Restaurants are segregated, some sections are male only - but there is no such thing as having a quiet drink, for although the Koran forbids only drunkenness, shariah in Saudi forbids the consumption of alcohol altogether.  Shariah also dictates that all business ceases during prayer time, so one’s dinner at a restaurant is subject to interruption.  This phenomenon means that ‘life’ tends to be delayed until after nine o’ clock in the evening. 

On one occasion I walked along the beach at Khobar (on the East Coast) where all the little boys were splashing around as usual.  Their sisters were sitting demurely watching - still clad in their black abayahs: a shapeless tent in which their young female bodies must be hidden in case a male gets sexually aroused at the sight of it.  Six years old and confined to a black tent-like garment on the sidelines, that is shariah at its finest.

Women are not just ‘second class’ under shariah, they have almost no status at all.  They are ‘goods’, much like a man’s iPad might be.  Daughters are owned by their fathers, and, when married, by their husbands.  Nothing more.

The subject of women under shariah is fraught, and much, much worse than I can address in an essay like this.  Females of all ages are ‘sex toys’ under shariah, they are guilty of ‘tempting’ men just by existing, and if a male is ‘tempted’ it is the woman’s or the child’s fault - and she will be duly punished by a flogging or worse.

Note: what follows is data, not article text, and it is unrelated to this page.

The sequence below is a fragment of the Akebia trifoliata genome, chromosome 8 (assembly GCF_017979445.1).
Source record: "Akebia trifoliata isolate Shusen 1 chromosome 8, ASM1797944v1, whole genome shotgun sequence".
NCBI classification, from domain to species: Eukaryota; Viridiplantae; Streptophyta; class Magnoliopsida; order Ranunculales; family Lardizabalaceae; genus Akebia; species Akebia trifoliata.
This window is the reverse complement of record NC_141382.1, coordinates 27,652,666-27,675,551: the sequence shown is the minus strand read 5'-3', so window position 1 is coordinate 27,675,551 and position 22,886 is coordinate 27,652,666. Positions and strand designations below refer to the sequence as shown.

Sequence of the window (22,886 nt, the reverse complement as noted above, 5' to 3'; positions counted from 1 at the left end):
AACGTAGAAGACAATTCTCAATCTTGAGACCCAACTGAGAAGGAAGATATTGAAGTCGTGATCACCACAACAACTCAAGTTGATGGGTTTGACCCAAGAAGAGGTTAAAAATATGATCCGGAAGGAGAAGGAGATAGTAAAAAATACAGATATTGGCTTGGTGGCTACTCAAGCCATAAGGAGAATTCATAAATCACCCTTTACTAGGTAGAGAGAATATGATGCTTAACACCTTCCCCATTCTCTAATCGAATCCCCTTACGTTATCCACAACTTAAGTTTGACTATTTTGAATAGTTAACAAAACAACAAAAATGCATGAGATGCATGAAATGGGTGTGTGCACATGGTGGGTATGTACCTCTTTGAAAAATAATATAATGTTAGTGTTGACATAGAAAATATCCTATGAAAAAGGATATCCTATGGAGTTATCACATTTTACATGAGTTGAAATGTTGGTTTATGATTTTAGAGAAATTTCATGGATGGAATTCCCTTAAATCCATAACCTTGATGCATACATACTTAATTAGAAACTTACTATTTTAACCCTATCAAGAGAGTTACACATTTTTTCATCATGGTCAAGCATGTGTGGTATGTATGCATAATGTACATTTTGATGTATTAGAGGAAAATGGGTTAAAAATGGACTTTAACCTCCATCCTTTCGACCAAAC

The punishments too under shariah reflect a barbarous desert culture of over a thousand years ago, indeed most of shariah remains unchanged since that time.   Public executions are a huge spectacle, with public floggings as supporting acts.  Theft means a public amputation.   This is all done in chop-chop square in a holiday atmosphere.

Yet it is also a surprise to find out what shariah does not cover.  Driving in Saudi is hell in a V8, high speed high jinx are the norm; what Allah has predestined will happen anyway, so I can drive like a demon.   One will also see a 12 year old boy driving the family to school, because mum cannot drive.

In conclusion, at the core of shariah is an appeal to all that is worst in the male psyche.  Women in Saudi Arabia have no ‘spiritual’ footprint, the ‘female’ half of that society is locked in the zenana (inner apartments of a house in which the women of the family live) and only emerge under the close guard of a dominant male.  Because of this, the overall society suffers, because the female influence is so often the civilizing influence.

This essay is very negative, mainly because I cannot say much that is positive about shariah.  Those who think they are being kind and tolerant by allowing shariah in Western society should stop and think.  “Causing offence” is a shariah-based concept that is rapidly gaining momentum in our society; a sort of combination of ‘seditious libel’ and ‘blasphemy’ rolled into one.  “Causing offence” is a ‘gagging’ law and beware, many police forces around the country are already prohibiting the causing of offence, despite it not being on our statute book.

So, as shariah creeps into Western society, say goodbye to our hard won equalities, say goodbye to equal rights for women, say goodbye to free speech, and say goodbye to the idea of one law for all.   If shariah expands its influence in our midst, we too will have to learn to walk our streets in timidity.